Devonport and Kelly's Dream

30th March, Auckland, New Zealand

Ian writes:

So, you know what I was saying before about how kind Ted and Barbara (T&B) had been in putting us up and feeding us? Well, I didn't mention the car ...

We arrived in Auckland not having arranged any transport yet, be that a country-wide bus pass or rental car/camper van. But today we were zipping around the town in a little Japanese car that T&B were happy for us to use. After driving a clunky old VW Kombi with crunchy gears around for the last few months, this little automatic car was like a dream come true. Power steering! Wow, I'd almost forgotten what it was like to live in the industrialised world, heh!


Given our freedom of movement, we avoided buses and ferries and drove across from Bucklands Beach straight past the city centre and beyond to the north shore, then back down towards a place called Devonport.

The Esplanade Hotel in Devonport.

Devonport was one of the earliest European settlements in NZ and still has a Victorian look and feel to it. Around the centre, the gardens are immaculately kept and the views back on to the city skyline are second to none. If we thought the view from sea-level (at Devonport Wharf) was good, it was nothing compared to the views from nearby Mt Victoria and North Head.

View of Auckland from North Head.

Both Mt Victoria and North Head are hills (or mounts ... I'm not sure when a hill becomes a mount, and a mount becomes a mountain) that are covered with grass but underneath they are actually dormant volcanos. In fact, much of Auckland is like this - there are some 40 or so of these pimples across Auckland, and we could see many of these from the top of Victoria and North Head.

Mt Victoria, viewed from the top of North Head.

On the top of North Head there are a couple of circular concreted holes, which I'm led to believe used to house guns. Devonport has a long naval connection and North Head used to play a role in Auckland's defence, and there are also supposed to be tunnels underneath the surface, but I was not able to verify this for myself. Now, though, it's just a big green hill overlooking the bay for tourists to drive up.

Yet Another Aquarium

You'd think that seeing one aquarium a year - or even every few years - would be enough, wouldn't you? This afternoon we visited our third in just under 4 months of traveling, a place called Kelly Tarlton's. The aquarium is named after its founder, a New Zealander who was a renowned diver and conservationist. Tarlton came up with the idea of using some old stormwater holding tanks to create an aquarium that you can walk through and underneath. Actually, you needn't walk, as the tunnels have moving footpaths. If this all sounds familiar, that's because it's now the model for most of the big aquariums around the world, but this was the first. The irony of it - or rather the sad part of the story - is that Kelly Tarlton died just one week before his dream aquarium opened to the public.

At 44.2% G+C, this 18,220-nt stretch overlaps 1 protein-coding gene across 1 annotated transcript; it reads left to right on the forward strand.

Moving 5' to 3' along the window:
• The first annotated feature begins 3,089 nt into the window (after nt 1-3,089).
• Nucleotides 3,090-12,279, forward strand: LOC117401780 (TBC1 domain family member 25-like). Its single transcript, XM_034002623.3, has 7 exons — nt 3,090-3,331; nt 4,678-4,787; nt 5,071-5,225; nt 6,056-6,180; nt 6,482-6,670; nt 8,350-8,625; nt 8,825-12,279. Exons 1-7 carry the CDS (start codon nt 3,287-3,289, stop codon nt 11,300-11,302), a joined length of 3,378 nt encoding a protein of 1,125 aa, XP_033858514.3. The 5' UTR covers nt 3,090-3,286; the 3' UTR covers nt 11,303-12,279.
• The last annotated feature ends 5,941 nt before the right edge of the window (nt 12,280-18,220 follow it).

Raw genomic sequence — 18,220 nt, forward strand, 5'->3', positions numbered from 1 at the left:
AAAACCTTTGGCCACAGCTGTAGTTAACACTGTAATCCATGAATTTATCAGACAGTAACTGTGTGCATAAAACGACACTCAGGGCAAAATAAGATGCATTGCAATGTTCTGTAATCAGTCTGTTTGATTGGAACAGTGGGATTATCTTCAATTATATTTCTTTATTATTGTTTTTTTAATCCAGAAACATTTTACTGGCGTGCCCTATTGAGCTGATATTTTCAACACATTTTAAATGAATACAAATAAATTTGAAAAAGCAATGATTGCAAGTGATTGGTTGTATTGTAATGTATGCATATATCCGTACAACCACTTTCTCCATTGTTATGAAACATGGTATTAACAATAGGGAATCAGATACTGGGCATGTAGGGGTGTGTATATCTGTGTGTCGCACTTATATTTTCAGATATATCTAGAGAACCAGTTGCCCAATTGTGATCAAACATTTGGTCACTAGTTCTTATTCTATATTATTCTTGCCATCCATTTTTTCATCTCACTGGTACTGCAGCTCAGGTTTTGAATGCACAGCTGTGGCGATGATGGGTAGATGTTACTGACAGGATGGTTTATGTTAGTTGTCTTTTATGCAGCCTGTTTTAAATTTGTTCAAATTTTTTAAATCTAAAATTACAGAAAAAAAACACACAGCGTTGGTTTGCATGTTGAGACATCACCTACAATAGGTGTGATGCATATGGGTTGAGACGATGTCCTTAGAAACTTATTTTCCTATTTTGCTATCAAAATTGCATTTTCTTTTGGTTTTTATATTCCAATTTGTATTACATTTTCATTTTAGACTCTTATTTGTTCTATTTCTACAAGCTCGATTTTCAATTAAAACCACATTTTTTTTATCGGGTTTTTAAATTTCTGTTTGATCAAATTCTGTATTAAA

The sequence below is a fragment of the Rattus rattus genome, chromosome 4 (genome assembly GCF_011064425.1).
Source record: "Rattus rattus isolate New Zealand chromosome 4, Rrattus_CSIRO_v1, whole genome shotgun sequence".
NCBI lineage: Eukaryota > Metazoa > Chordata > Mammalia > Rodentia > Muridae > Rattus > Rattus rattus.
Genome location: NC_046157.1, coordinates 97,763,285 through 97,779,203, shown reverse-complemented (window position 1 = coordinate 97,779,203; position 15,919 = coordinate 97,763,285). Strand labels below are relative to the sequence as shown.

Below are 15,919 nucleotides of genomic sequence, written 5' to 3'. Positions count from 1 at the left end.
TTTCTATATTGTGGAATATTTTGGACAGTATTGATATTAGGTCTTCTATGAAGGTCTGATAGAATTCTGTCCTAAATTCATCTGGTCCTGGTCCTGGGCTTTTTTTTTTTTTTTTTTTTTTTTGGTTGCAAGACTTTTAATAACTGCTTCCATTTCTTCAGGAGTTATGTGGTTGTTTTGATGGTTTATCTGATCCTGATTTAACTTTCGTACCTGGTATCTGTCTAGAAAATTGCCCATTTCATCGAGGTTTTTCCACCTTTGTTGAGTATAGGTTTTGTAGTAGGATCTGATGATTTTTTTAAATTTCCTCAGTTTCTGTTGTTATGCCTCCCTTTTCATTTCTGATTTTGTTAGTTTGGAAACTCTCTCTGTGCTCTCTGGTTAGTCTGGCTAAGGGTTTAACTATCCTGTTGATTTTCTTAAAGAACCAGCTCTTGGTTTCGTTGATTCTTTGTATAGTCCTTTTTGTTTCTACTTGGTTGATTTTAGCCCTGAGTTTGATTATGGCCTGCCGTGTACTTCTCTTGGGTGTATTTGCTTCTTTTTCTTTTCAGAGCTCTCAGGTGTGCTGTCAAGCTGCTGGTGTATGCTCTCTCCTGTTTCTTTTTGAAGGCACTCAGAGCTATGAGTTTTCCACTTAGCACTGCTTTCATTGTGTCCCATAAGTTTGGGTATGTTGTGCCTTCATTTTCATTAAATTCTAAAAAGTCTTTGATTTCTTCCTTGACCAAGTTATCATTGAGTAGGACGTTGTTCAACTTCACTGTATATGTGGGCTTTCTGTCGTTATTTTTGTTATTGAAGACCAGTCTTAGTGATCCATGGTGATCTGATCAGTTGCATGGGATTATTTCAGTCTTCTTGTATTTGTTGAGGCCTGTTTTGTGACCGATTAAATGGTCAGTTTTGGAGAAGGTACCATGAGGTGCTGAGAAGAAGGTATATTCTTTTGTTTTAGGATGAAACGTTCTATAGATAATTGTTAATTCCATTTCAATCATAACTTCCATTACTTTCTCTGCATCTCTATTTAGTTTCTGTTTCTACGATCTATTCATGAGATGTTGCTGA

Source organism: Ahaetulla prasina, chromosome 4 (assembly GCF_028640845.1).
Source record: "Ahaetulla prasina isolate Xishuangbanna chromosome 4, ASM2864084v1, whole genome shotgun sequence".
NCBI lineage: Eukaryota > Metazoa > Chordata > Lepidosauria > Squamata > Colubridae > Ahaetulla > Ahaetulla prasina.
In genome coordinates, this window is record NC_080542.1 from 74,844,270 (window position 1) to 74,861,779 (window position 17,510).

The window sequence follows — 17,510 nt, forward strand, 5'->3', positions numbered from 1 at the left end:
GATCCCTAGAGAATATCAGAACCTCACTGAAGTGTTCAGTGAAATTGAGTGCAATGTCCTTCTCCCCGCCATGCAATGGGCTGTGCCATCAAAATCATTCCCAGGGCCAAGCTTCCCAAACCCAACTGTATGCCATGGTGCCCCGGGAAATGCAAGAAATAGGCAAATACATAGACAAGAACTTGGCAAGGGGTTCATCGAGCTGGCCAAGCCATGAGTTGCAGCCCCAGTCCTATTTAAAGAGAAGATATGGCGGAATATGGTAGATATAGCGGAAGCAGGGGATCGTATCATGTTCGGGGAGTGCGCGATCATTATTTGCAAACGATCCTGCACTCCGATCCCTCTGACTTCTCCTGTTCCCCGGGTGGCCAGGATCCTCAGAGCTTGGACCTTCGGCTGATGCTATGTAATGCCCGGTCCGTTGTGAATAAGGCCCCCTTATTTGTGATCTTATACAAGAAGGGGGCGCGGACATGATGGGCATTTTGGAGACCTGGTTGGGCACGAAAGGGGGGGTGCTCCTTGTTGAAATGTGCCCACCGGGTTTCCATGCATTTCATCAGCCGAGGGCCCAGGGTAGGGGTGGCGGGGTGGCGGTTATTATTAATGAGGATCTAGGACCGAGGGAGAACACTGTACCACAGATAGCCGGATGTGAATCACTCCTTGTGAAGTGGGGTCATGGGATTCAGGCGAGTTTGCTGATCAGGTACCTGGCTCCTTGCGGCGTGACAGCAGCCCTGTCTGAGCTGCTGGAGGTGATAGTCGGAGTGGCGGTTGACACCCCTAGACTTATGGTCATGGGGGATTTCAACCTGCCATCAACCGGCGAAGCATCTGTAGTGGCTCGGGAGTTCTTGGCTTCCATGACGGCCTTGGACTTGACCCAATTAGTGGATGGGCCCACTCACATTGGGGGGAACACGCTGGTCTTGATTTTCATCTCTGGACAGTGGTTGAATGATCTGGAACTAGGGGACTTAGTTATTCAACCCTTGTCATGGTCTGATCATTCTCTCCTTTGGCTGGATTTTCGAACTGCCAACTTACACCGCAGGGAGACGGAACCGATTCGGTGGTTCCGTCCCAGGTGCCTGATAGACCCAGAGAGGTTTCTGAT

However, we didn't really go there for the fish or sharks, we were there for the penguins! There is an antarctic feature there that includes a recreation of Scott's base (we walked straight through, past the hordes of schoolchildren who were on some kind of fact-finding assignment) and a ride in a snowcat through the freezing penguin enclosure. We went through the penguin part twice, watching them waddle around and swimming in groups, occasionally launching themselves out of the water just for fun.

What are you looking at?

We were quite lucky with the aquarium part too, as we were there at the right hour for the shark feeding (which only happens twice a week). A diver made sure that the sharks didn't resort to instinctive hunting behaviour by offering easy food - headless herrings - to the sharks, eagle rays and any other fish that wanted a feed. The funniest thing was watching the eagle rays trying to swallow the fish. The diver would place the fish in front of the ray, underneath their 'nose' (if that's what they have) and the ray would then try to catch the fish. This is easier said than done, though when you have eyes on the top of your body and a mouth underneath your body, and you can't see what you are eating at all. Sometimes these rays struggled, and manouevring the fish into the mouth was not easy without a pair of hands. Essentially, once it was in the immediate area of the mouth, the rays looked like they simply hoovered it down!

Our day was not quite done yet. Before heading back to base, we stopped at a place called Mt Eden. Much like those we'd seen this morning, Mt Eden offers great views of the city, but is much higher and in the centre is a very obvious crater that points to an eruption many many years ago. We were in no immediate danger here! It was a peculiar sight, to be staring into a grassy volcano crater and there, just a couple of miles away, in clear view over the volcano's caldera, was the city centre. This is New Zealand for you, folks!

Mt Eden: view of the crater with Auckland CBD in the background.